The murder of George Floyd led to many protest and riots across the United States and internationally in 2020. The stated goal of the protest has been to end police brutality and racial inequality, and is closely linked with the Black Lives Matter movement.
24.3% of all national parliamentarians were women as of February 2019. 11 women were serving as Head of State and 12 as Head of Government in June 2019. 20.7% of government ministers were women as of January 2019. Katerina Sakellaropoulou became the first female president of Greece in January 2020, and Kamala Harris became the first female Vice President of the United States in 2021.
There are wide regional variations in the average percentages of women parliamentarians. As of February 2019, these were: Nordic countries, 42.5%; Americas, 30.6%; Europe excluding Nordic countries, 27.2; sub-Saharan Africa, 23.9; Asia, 19.8%; Arab States, 19%; and the Pacific, 16.3%. Rwanda has the highest number of women parliamentarians worldwide, 61.3% of seats in the lower house. About 26% of elected local parliamentarians are women.
The 2019–20 Australian bushfire season devastated the environment of Australia.
- A law allowing third gender option on driver licenses took effect in New Hampshire.
- Switzerland banned discrimination based on sexuality based on a referendum, putting into effect a law previously introduced in 2018, that was subsequently blocked by the government that requested a referendum to be held on the matter first.
- In Northern Ireland, the first same-sex marriage, after legislation to allow this took effect in January 2020.
- In Costa Rica, same-sex marriage and joint adoption by same-sex couples became legal on 26 May 2020.
- In the United States, the Supreme Court ruled that job discrimination against workers for their sexual orientation or gender identity is illegal.
- The Trump Administration passed a law on 12 June 2020 removing protections against discrimination from LGBTQ people in terms of health care and health insurance in the United States. President Joe Biden reversed a policy enacted during the Trump administration which previously allowed healthcare companies to deny coverage to gay and transgender people on May 10, 2021.
- The Equality Act passed in the House of Representatives on 25 February 2021 in the United States.
Fashion trends of the early 2020s have been largely inspired by the 2000s. Wearing a decorative mask to prevent the disease COVID-19 from spreading was a fashion trend in the early 2020s.
Several films and other upcoming movies were released on streaming platforms instead of theatres due to the COVID-19 pandemic. Though few films were also released simultaneously on both theatrically and streaming platforms.
The 2020s started off with the primary streaming services being Netflix, Amazon Prime, HBO Max, Hulu and Disney+. Additional streaming services such as Discovery+, Paramount+, and Peacock were being developed as well. Cable television and satellite television continued to fall out of popularity, and were no longer as prevalent as they were once in the 2010s and decades prior. In the 2020s, rebooting and reunion episodes of older shows became widespread, including Animaniacs, The Conners, Saved by the Bell, HBO Max's Friends: The Reunion and The Fresh Prince Of Bel Air Reunion, Paramount+'s new Frasier, iCarly, and Rugrats.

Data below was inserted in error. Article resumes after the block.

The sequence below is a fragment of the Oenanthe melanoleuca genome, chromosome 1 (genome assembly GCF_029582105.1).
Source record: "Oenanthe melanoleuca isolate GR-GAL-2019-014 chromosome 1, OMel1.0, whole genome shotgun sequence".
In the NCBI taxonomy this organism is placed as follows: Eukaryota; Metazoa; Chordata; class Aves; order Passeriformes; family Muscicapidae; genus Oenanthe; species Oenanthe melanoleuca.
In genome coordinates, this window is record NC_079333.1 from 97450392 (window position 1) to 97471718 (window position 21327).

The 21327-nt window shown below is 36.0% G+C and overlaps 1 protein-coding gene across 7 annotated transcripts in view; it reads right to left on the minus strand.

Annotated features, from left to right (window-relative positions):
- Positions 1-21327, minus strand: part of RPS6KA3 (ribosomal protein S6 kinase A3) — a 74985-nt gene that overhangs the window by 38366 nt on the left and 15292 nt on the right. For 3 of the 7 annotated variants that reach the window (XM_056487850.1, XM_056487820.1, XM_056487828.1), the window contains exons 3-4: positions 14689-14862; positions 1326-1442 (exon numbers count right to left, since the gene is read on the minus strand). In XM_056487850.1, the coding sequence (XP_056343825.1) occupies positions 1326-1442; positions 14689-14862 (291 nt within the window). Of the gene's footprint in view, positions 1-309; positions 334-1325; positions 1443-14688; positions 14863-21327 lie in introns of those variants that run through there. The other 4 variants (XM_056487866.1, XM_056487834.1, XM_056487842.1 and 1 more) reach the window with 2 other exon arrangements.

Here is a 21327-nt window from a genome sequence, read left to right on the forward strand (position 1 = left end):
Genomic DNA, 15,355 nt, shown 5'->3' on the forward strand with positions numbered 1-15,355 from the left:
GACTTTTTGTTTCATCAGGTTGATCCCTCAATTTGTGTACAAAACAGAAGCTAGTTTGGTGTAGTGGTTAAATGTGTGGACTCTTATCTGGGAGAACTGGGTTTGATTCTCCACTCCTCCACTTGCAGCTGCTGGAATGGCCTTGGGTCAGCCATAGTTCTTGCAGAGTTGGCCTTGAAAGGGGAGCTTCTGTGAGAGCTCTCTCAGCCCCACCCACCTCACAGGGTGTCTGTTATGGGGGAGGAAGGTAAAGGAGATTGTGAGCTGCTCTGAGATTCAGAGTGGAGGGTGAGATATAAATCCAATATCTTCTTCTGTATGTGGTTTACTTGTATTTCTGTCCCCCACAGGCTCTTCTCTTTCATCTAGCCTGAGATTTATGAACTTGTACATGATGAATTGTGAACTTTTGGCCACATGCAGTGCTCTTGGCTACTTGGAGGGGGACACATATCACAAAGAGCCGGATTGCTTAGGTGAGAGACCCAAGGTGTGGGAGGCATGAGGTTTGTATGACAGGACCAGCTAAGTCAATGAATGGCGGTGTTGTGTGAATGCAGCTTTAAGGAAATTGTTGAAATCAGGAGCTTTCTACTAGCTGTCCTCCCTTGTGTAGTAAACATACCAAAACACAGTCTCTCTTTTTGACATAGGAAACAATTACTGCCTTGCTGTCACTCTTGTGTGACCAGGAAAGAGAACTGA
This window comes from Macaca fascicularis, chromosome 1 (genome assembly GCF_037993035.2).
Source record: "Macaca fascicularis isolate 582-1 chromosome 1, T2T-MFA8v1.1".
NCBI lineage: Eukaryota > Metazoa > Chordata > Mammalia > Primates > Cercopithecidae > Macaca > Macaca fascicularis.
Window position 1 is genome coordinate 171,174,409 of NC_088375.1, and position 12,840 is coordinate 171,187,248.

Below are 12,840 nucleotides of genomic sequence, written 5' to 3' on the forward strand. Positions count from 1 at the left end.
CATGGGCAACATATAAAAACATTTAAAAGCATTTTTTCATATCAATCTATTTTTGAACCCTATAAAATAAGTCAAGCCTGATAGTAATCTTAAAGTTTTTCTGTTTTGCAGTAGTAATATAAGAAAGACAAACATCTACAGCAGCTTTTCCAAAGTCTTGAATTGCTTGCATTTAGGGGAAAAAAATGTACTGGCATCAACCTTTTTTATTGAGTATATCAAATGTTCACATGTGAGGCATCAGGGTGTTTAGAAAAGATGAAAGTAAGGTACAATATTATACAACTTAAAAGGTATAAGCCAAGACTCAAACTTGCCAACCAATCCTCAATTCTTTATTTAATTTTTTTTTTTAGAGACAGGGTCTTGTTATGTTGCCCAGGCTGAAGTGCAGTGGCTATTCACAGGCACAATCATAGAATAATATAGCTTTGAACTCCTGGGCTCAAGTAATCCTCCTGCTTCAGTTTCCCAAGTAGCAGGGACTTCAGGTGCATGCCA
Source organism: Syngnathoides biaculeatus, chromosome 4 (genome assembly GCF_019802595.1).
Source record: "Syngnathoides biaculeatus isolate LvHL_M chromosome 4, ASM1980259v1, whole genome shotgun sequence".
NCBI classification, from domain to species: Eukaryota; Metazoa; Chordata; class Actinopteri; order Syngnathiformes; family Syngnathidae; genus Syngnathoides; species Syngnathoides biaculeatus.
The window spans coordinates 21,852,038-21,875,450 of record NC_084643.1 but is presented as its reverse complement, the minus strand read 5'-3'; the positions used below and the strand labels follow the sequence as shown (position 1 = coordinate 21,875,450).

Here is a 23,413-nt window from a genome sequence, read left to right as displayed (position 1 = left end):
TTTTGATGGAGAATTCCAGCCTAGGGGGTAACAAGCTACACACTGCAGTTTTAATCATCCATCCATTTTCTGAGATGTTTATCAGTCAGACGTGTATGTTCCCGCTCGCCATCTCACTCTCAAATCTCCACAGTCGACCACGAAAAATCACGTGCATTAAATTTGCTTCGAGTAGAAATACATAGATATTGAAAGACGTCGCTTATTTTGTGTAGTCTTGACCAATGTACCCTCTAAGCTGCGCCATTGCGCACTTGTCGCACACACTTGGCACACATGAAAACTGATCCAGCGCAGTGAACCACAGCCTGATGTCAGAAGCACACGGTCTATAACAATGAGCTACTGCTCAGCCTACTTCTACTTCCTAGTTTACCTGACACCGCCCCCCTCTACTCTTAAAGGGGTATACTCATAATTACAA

In 2020, TikTok became an important music platform on social media. Streaming on platforms such as Spotify, Amazon Music and Apple Music increased due to the COVID-19 pandemic. Festivals such as Coachella were cancelled because of the virus. The COVID-19 pandemic devastated the touring business.
The Nintendo Switch continued to be popular among gamers. Animal Crossing: New Horizons had sold over 31 million copies on the Nintendo Switch, making it the second-best-selling game on the Nintendo Switch. Its success has been attributed in part to its release amid global stay-at-home orders during the COVID-19 pandemic.
The SoFi Stadium was completed on 8 September 2020 and is a component of Hollywood Park, a master planned neighborhood in development in Inglewood, California. The stadium serves as a home to the Los Angeles Rams and the Los Angeles Chargers. SoFi Stadium is set to host Super Bowl LVI in February 2022. The stadium is also set to host the opening and closing ceremonies, soccer and archery in the 2028 Summer Olympics, which will be hosted in Los Angeles, California, United States Of America.
The Unity Tower was finally completed on 30 September 2020. The construction of the building originally started in 1975, but stopped permanently in 1981 because of economic constraints and political unrest at the time. Due to the unfinished building's resemblance to a skeleton, it was nicknamed after Skeletor, the arch-villain in He-Man and the Masters of the Universe, which was popular in Poland at the time construction began.